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All of the beautiful birds visiting my backyard inspired me to make a Backyard Birds for Kids unit study that is perfect for your preschoolers!
My daughter and I are having such a good time watching the birds that are visiting our backyard this spring. We have fat robins that love to hop along the rail of our back porch. Brilliant blue jays stop and rest on our fence. Hummingbirds visit my next door neighbor’s feeders.
We even had a family of sparrows in a bush right outside our homeschool room. It took me days to figure out what kind of “bug” was chirping outside my window. When I finally got up to inspect, I saw a mama bird feeding her baby.
All these beautiful birds inspired me to make a Backyard Birds unit study perfect for your preschoolers! If you have older children, be sure to check out the unit study I made for older kids on my other blog.
Backyard Birds for Kids
To kick off a bird unit study with your preschoolers, you can show them this video featuring many different types of birds. Kids will learn all about what makes birds unique. This video is a great introduction to a bird unit.
The next thing I would do is fill a book basket with books all about backyard birds! Here is a short list of books to get you started. You will find a more extensive list in my Backyard Birds unit study printable below.
Most of these books can be found at your local library or used bookstore. If you have a hard time finding them, you can order them through my Amazon affiliate links by clicking the images below.
Birds, Nests, and Eggs – A fun, informative take-along guide that will help children identify 15 birds. Kid will also learn how and where birds build their homes and all about their young.
ABC Birds – Along with extra-large letters and fun facts, bright, detailed photos present 26 beautiful birds whose names each begin with a different letter.
Fine Feathered Friends – Bee hummingbirds, ostriches, flycatchers, chickadees, and bald eagles! Dick and Sally find themselves on a bird-watching tour led by the Cat in the Hat. After a quick lesson on just exactly what a bird is, they go motoring around the world to observe our fine feathered friends in their natural habitats.
To attract more birds to your backyard, hang bird feeders. Kids will love making their own feeders. Here are ten bird feeders that preschoolers can make. Many of them can be made with common household items.
Go on a bird scavenger hunt! Grab some binoculars, and take a walk around the neighborhood. Visit a local park. Wherever you choose to go, take along the scavenger hunt page that is included in the Backyard Birds unit. See how many birds your preschoolers can find on one walk. Or, put a start date on the page and see how long it takes to check them all off.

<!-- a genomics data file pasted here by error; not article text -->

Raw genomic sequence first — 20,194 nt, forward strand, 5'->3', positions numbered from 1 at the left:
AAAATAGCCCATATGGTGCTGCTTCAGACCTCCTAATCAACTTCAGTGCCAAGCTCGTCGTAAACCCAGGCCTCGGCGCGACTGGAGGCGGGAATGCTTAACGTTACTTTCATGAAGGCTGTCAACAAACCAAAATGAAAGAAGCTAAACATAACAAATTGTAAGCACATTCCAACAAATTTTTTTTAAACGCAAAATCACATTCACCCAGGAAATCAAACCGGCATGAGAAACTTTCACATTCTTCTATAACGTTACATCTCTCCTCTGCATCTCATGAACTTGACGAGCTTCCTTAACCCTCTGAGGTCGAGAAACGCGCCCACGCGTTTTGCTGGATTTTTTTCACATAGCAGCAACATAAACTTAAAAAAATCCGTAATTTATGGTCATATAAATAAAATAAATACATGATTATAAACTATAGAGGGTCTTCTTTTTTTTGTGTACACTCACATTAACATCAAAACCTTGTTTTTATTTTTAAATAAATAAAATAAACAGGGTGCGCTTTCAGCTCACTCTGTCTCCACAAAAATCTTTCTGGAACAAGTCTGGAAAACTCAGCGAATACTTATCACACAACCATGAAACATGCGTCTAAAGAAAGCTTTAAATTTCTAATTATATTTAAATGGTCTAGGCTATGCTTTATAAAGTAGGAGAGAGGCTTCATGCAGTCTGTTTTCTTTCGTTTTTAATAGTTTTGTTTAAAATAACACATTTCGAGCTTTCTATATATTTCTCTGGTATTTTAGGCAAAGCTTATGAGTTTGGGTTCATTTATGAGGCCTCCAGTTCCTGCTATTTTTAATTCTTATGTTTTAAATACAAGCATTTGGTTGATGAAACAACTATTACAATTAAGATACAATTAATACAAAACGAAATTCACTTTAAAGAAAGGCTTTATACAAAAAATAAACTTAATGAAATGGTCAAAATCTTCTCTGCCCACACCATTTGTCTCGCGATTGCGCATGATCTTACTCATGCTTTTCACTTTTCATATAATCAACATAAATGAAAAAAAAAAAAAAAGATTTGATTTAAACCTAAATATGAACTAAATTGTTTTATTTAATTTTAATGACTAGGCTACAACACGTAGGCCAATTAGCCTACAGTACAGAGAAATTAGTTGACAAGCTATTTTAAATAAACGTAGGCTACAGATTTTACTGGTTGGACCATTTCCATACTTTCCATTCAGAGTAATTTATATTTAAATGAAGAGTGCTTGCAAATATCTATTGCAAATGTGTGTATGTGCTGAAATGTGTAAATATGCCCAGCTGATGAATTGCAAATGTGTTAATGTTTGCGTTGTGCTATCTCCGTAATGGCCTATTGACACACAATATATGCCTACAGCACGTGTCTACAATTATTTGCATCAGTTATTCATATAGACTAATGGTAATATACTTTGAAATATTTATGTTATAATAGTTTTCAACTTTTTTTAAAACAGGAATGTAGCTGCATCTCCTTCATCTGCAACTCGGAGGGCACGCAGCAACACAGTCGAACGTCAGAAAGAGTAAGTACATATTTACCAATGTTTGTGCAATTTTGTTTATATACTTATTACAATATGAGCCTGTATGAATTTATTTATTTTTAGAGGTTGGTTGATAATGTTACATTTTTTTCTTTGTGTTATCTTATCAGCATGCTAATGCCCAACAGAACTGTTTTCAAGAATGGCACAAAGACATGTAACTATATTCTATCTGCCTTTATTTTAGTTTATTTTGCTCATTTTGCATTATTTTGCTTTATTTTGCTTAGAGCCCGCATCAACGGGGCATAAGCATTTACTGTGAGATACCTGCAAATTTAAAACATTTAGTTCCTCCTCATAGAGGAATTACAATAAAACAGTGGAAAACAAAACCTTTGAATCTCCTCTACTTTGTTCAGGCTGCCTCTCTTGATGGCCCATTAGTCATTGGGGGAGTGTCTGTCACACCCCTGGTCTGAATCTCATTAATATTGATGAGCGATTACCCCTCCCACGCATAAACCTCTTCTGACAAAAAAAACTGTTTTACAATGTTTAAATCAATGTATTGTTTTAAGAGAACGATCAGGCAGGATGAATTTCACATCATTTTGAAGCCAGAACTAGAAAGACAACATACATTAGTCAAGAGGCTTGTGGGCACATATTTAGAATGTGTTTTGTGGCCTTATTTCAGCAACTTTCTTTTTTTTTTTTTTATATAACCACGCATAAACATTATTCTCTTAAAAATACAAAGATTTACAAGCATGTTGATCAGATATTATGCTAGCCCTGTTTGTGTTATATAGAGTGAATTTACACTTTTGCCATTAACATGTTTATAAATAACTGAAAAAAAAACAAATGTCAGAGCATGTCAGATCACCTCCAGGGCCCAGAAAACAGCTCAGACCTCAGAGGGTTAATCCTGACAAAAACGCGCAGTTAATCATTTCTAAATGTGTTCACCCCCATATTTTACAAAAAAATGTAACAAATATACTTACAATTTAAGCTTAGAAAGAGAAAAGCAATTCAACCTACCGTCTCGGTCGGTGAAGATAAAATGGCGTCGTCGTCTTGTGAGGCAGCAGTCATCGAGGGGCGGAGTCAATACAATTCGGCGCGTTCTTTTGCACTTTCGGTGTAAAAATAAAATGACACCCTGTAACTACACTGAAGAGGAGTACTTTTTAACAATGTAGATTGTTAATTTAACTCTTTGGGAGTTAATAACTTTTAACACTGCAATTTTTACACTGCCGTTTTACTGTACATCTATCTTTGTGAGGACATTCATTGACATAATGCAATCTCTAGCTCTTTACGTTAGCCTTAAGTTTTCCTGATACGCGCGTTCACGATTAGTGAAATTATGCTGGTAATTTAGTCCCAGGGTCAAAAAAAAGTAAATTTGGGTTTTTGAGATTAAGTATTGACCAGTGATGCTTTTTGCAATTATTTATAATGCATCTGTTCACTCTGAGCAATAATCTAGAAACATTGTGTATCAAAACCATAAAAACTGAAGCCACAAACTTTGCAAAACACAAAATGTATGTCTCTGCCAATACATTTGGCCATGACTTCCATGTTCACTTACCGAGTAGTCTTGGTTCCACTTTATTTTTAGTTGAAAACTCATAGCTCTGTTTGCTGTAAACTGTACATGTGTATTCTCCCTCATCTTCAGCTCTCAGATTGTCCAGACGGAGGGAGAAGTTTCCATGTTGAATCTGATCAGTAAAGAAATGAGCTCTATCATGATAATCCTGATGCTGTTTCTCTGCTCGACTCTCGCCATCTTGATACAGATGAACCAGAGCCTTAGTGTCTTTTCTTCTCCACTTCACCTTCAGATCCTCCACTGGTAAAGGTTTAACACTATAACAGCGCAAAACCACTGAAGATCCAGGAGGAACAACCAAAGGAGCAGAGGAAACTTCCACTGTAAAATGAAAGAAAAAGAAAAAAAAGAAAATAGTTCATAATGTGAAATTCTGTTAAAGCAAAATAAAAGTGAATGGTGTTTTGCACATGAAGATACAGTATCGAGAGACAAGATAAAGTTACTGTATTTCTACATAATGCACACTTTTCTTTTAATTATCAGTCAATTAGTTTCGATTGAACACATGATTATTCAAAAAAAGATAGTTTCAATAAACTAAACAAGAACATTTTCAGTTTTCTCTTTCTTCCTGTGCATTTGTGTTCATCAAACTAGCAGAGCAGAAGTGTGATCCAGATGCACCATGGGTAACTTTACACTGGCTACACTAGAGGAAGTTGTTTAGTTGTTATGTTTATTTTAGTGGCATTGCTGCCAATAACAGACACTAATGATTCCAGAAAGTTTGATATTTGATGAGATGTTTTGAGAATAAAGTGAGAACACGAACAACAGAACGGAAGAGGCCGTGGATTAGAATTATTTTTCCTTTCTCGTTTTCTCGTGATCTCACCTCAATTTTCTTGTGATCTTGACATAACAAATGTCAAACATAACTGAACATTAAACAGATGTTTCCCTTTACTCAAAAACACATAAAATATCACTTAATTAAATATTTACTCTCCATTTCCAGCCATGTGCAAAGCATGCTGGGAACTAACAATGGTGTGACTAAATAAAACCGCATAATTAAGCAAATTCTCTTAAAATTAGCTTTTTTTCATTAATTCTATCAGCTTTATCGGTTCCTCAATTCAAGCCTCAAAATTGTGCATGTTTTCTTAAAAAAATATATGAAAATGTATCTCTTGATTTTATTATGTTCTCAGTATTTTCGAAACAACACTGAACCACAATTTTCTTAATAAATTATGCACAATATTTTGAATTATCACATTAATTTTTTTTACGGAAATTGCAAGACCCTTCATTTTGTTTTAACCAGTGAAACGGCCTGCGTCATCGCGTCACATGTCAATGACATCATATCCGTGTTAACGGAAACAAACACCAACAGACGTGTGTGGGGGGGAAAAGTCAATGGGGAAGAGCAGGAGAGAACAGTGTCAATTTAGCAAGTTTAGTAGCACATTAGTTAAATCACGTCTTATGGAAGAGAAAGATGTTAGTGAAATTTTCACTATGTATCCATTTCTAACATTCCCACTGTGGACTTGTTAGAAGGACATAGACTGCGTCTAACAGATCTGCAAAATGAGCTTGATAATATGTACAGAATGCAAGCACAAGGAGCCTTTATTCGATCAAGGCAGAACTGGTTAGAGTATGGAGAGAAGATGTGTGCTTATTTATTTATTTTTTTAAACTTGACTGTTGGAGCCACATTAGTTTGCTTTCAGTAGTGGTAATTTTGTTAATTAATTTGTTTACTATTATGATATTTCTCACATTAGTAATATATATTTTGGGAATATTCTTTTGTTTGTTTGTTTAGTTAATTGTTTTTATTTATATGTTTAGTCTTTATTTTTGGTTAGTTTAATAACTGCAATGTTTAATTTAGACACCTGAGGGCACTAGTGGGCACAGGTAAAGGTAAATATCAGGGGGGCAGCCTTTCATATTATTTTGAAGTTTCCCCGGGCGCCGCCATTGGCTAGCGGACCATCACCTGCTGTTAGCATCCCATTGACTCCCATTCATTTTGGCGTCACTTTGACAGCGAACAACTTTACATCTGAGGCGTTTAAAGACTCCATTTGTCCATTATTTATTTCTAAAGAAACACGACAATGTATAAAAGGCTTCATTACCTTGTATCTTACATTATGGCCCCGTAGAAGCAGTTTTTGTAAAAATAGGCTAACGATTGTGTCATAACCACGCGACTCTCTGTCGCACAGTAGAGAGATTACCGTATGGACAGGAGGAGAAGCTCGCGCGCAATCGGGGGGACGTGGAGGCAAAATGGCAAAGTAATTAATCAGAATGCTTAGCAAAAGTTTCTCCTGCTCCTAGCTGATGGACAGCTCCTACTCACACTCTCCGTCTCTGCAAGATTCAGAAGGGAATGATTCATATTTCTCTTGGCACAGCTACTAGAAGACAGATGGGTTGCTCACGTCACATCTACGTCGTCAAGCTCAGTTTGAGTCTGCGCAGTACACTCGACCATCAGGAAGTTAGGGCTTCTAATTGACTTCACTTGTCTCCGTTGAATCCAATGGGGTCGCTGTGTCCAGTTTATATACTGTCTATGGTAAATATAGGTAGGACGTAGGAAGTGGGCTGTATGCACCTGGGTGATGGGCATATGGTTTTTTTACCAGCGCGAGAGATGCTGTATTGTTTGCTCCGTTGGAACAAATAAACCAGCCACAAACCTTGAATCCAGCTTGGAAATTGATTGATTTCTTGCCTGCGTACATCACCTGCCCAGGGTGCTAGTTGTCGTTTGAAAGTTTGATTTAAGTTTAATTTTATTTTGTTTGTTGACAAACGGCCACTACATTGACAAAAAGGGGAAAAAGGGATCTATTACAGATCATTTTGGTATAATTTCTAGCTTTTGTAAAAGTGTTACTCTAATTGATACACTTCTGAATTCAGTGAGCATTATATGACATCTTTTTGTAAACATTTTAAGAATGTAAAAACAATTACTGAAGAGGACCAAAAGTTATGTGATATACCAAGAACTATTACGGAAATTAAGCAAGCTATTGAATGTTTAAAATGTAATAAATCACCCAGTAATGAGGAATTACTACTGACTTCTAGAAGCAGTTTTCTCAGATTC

Build a nest like a bird. This is an activity that can be done several different ways. First, kids can gather cushions and pillows from around the house to create a nest big enough for them to sit in. Fill it with balls and let them sit on their ‘eggs’ while you read to them. Or, they can build a nest out of nature and household materials. See the planning page in the Backyard Birds unit for a list of materials. Then, let them use the This Nest is Best page to write (or narrate) a how-to telling how they made their nest before drawing a picture of their nest.
Collect a real nest from a tree in your yard. Let kids explore it with a magnifying glass. Allow them to record (with your help, if necessary) their observations on the Birds Nest Observations page in my Backyard Birds pack. If you can find more than one next, let kids compare and contrast them.Bird beaks are so interesting. Kids are intrigued by the difference in each bird’s beak. Read books about beaks. Try this beak activity which demonstrates how different beaks are designed for eating different foods. Let kids create their own bird beaks from cone cups. You’ll find directions in the Backyard Birds unit.
One of a bird’s most unique features is its feathers. Read books about feathers. Let kids explore feathers with a magnifying glass. Let them feel the texture. Discuss the purpose of feathers. Use a bag of colored craft feathers to complete the color sorting activity included in the Backyard Birds unit study printable. When kids are done sorting, let them use their feathers as paint brushes to paint a picture.
Create bird-themed sensory bins like these:
• Baby Bird Eats the Worm Fine Motor Sensory Bin at Modern Preschool
• Bird Nest Sensory Bin at Glued to My Crafts
Birds’ eggs are so fascinating. They come in all shapes and sizes and colors. Now would be a great time to let your little ones practice cracking eggs (yes, real ones) in a bowl. Then can compare raw eggs and cooked eggs. Let them try this fun rubber egg experiment. They’ll be amazed! I promise!
Backyard Birds Printable
Today, you can download the fun backyard birds printable for for your preschoolers and kindergarteners. This pack goes perfectly with the activities shared above.